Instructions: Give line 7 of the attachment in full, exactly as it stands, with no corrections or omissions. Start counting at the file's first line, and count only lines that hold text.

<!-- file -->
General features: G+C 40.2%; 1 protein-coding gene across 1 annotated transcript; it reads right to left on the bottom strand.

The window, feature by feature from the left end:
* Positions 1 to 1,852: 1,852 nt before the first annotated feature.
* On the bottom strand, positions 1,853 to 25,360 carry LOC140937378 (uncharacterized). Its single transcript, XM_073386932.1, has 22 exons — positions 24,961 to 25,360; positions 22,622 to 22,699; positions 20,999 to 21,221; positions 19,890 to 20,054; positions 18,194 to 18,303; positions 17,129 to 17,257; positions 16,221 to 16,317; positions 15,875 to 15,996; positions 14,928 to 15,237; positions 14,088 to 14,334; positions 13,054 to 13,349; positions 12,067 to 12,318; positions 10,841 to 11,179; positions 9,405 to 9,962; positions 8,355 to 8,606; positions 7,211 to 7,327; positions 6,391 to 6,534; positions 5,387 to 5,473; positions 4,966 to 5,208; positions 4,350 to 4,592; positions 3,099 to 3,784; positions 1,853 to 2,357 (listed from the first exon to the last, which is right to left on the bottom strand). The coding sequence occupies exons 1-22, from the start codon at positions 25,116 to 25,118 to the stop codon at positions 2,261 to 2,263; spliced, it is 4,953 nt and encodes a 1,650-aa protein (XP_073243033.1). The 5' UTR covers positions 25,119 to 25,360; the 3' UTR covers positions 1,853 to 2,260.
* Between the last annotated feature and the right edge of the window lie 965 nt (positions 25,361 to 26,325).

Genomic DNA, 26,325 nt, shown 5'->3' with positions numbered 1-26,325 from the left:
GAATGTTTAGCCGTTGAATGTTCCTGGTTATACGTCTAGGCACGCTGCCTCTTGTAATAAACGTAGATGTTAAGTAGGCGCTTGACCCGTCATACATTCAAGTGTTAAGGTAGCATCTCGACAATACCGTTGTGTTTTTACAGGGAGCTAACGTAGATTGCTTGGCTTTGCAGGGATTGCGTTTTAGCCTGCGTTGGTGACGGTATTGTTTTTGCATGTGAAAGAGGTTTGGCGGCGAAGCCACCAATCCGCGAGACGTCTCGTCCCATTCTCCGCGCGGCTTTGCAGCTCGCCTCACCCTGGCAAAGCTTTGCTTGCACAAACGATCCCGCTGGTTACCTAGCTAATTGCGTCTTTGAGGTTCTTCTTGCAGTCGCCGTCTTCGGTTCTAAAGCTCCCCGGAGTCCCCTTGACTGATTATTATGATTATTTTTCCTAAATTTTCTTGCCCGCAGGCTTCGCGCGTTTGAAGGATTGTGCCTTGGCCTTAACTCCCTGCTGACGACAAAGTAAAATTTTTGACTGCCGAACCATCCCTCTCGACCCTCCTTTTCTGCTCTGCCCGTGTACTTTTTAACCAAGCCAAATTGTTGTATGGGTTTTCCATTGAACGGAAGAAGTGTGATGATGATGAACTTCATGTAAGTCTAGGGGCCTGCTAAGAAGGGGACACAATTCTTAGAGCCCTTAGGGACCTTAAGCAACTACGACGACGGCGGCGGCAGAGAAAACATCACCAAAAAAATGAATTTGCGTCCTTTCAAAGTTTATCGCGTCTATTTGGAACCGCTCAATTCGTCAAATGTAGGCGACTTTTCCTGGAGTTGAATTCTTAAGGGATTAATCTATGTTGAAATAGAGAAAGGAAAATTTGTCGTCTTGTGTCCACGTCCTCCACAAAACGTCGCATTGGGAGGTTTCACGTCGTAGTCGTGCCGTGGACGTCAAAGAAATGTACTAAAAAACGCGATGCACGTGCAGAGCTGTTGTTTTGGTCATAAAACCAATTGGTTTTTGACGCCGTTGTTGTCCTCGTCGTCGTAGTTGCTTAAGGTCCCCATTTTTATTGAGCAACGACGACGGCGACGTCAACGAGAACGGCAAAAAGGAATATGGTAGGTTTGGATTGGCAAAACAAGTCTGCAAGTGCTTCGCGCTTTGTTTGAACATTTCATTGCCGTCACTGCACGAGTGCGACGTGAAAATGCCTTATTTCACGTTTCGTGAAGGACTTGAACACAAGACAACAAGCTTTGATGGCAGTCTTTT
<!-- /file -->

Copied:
GAATGTTTAGCCGTTGAATGTTCCTGGTTATACGTCTAGGCACGCTGCCTCTTGTAATAAACGTAGATGTTAAGTAGGCGCTTGACCCGTCATACATTCAAGTGTTAAGGTAGCATCTCGACAATACCGTTGTGTTTTTACAGGGAGCTAACGTAGATTGCTTGGCTTTGCAGGGATTGCGTTTTAGCCTGCGTTGGTGACGGTATTGTTTTTGCATGTGAAAGAGGTTTGGCGGCGAAGCCACCAATCCGCGAGACGTCTCGTCCCATTCTCCGCGCGGCTTTGCAGCTCGCCTCACCCTGGCAAAGCTTTGCTTGCACAAACGATCCCGCTGGTTACCTAGCTAATTGCGTCTTTGAGGTTCTTCTTGCAGTCGCCGTCTTCGGTTCTAAAGCTCCCCGGAGTCCCCTTGACTGATTATTATGATTATTTTTCCTAAATTTTCTTGCCCGCAGGCTTCGCGCGTTTGAAGGATTGTGCCTTGGCCTTAACTCCCTGCTGACGACAAAGTAAAATTTTTGACTGCCGAACCATCCCTCTCGACCCTCCTTTTCTGCTCTGCCCGTGTACTTTTTAACCAAGCCAAATTGTTGTATGGGTTTTCCATTGAACGGAAGAAGTGTGATGATGATGAACTTCATGTAAGTCTAGGGGCCTGCTAAGAAGGGGACACAATTCTTAGAGCCCTTAGGGACCTTAAGCAACTACGACGACGGCGGCGGCAGAGAAAACATCACCAAAAAAATGAATTTGCGTCCTTTCAAAGTTTATCGCGTCTATTTGGAACCGCTCAATTCGTCAAATGTAGGCGACTTTTCCTGGAGTTGAATTCTTAAGGGATTAATCTATGTTGAAATAGAGAAAGGAAAATTTGTCGTCTTGTGTCCACGTCCTCCACAAAACGTCGCATTGGGAGGTTTCACGTCGTAGTCGTGCCGTGGACGTCAAAGAAATGTACTAAAAAACGCGATGCACGTGCAGAGCTGTTGTTTTGGTCATAAAACCAATTGGTTTTTGACGCCGTTGTTGTCCTCGTCGTCGTAGTTGCTTAAGGTCCCCATTTTTATTGAGCAACGACGACGGCGACGTCAACGAGAACGGCAAAAAGGAATATGGTAGGTTTGGATTGGCAAAACAAGTCTGCAAGTGCTTCGCGCTTTGTTTGAACATTTCATTGCCGTCACTGCACGAGTGCGACGTGAAAATGCCTTATTTCACGTTTCGTGAAGGACTTGAACACAAGACAACAAGCTTTGATGGCAGTCTTTT